Background Context: Obesity, which is currently surging to epidemic levels within the United States, has been linked to hyperostotic conditions like diffuse idiopathic skeletal hyperostosis (DISH) and ossification of the posterior longitudinal ligament (OPLL). Excess adipose tissue and insulin-resistance may cause a systemic increase in serum levels of proinflammatory cytokines and these signals can affect bone metabolism. Spinal ligaments and discs may have receptors for these signaling molecules. Anecdotal observations at this institution suggested that there is a clinically important subset of younger patients with obesity and multilevel stenosis in the presence of unusual calcification of the spinal ligaments that is distinct from DISH. Purpose: To determine if there is an association between truncal obesity and calcifications of the spine in nonelderly adults. Study Design/Setting: This is a retrospective analysis of 214 sequential trauma patients between the ages of 29 and 50. Patients’ age, sex, truncal obesity, history of hypertension, and diabetes were assessed for association with ligamentous calcification of the spine. Patient Sample: Sequential trauma patients were chosen from our institution's trauma database between 2006 and 2007. Methods: Full spine computed tomography (CT) imaging was examined for bone formation in the region of the anterior longitudinal ligament (ALL) and annulus, posterior longitudinal ligament (PLL) and annulus, and the ligamentum flavum (LF). Visceral and subcutaneous abdominal fat were also evaluated. The authors report no study funding sources or conflicts of interest. Outcome Measures: Calcification of the ALL, PLL, and LF were assigned a score at each level and then combined for a total calcification score (TCS) for the entire spine. Obesity was estimated using a truncal body mass index (TBMI) by using a previously validated CT derived truncal total adiposity volume (TAV). Results: ALL calcification was associated with age, male gender, hypertension, and increased adiposity. PLL calcification was significantly associated with age and hypertension. LF calcification was only associated with increased obesity. Conclusions: In our analysis of nonelderly patients, LF calcification was independently associated with truncal obesity. This implies obesity plays a greater role in calcification than could be accounted for by simply age-related degeneration or gender.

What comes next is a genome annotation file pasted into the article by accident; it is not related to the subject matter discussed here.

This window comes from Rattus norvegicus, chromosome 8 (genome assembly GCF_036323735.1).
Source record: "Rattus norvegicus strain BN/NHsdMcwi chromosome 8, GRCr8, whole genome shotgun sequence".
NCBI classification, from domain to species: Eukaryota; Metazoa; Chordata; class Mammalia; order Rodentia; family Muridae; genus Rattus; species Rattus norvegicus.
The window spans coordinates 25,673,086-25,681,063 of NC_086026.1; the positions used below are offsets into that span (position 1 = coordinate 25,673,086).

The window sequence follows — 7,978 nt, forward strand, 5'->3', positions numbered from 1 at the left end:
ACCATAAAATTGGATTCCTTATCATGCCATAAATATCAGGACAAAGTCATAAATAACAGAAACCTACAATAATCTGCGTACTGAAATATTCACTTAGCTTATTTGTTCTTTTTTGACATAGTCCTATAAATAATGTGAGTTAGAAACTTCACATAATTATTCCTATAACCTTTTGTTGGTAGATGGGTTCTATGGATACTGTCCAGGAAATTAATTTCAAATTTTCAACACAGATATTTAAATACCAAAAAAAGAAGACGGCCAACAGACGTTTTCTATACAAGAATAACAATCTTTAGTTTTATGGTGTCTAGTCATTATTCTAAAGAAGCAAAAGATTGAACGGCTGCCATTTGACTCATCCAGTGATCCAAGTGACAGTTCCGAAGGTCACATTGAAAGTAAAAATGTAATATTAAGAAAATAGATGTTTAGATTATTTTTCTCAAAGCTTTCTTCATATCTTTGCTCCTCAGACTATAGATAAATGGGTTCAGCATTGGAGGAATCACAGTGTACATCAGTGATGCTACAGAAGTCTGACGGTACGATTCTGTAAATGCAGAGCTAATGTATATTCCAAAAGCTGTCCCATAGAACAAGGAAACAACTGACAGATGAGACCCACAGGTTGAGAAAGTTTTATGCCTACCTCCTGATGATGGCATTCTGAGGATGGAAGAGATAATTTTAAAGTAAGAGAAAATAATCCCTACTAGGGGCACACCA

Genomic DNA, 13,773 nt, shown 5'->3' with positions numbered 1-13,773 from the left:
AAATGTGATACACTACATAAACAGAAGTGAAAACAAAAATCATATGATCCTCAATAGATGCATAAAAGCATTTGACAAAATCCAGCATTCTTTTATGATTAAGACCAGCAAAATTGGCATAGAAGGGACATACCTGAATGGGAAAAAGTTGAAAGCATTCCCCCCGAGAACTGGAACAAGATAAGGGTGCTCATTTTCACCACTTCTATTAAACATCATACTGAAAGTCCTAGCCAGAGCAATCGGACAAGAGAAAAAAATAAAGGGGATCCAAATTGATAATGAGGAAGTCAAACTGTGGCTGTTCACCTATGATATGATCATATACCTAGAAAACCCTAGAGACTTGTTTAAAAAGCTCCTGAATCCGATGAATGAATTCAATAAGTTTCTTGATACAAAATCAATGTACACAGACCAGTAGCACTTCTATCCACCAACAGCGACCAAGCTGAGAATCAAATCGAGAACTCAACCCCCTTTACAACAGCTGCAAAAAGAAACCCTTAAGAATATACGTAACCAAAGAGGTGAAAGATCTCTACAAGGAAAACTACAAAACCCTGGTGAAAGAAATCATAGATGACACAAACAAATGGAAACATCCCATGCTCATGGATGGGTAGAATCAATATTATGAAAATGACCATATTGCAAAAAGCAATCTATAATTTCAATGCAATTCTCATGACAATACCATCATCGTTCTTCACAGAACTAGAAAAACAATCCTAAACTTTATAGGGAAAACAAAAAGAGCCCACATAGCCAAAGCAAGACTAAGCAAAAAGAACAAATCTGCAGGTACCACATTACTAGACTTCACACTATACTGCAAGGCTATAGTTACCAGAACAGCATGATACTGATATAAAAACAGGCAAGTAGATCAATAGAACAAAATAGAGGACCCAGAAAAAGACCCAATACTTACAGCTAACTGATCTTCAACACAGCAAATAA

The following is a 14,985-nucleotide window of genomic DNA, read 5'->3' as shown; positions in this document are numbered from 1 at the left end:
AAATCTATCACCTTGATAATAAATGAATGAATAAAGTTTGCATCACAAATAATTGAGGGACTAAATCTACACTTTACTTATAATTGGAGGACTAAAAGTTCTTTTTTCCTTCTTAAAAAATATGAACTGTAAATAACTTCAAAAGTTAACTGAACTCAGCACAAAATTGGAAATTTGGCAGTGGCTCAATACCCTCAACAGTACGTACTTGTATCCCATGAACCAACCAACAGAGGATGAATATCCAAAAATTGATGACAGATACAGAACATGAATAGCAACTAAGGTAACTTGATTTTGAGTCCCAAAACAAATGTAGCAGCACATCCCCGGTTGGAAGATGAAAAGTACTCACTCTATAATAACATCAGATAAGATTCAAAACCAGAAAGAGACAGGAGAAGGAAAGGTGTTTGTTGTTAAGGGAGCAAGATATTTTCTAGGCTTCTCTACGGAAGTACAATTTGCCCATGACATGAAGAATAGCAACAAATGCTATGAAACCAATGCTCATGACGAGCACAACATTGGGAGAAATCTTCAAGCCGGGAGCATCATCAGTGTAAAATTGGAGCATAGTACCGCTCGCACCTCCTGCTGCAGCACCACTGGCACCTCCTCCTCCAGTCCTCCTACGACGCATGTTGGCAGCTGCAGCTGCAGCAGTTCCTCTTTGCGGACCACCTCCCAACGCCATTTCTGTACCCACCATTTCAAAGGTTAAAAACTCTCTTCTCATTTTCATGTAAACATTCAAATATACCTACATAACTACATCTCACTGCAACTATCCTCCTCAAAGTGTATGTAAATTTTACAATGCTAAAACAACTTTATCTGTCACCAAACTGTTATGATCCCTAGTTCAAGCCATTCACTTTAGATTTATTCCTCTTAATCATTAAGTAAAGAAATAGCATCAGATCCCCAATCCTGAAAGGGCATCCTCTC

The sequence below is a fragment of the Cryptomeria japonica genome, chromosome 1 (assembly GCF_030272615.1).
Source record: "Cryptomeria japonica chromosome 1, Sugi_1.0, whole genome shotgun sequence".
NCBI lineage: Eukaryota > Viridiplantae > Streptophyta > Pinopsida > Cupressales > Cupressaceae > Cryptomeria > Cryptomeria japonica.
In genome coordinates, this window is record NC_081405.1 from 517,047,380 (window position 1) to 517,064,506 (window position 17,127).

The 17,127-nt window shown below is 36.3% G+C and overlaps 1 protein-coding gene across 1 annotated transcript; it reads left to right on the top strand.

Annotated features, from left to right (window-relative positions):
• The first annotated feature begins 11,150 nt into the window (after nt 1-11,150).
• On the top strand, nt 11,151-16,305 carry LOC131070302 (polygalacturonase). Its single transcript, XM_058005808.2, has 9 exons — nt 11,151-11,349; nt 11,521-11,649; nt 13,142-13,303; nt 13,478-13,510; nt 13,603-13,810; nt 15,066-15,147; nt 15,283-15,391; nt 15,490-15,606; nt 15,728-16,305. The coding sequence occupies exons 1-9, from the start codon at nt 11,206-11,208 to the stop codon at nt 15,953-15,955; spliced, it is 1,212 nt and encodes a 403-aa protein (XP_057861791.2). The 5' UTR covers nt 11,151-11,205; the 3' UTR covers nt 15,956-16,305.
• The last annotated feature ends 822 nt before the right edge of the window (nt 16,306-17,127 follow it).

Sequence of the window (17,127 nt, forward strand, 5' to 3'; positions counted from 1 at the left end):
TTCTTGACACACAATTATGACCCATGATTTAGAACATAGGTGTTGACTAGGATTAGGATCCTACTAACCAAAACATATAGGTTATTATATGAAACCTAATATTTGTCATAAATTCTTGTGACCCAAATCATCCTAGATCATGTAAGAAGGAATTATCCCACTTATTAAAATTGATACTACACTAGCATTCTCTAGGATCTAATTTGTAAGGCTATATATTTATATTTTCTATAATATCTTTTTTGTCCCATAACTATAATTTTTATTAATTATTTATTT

- Anterior Longitudinal Ligament
- Ligamentum flavum
- Posterior Longitudinal Ligament
ASJC Scopus subject areas
- Orthopedics and Sports Medicine
- Clinical Neurology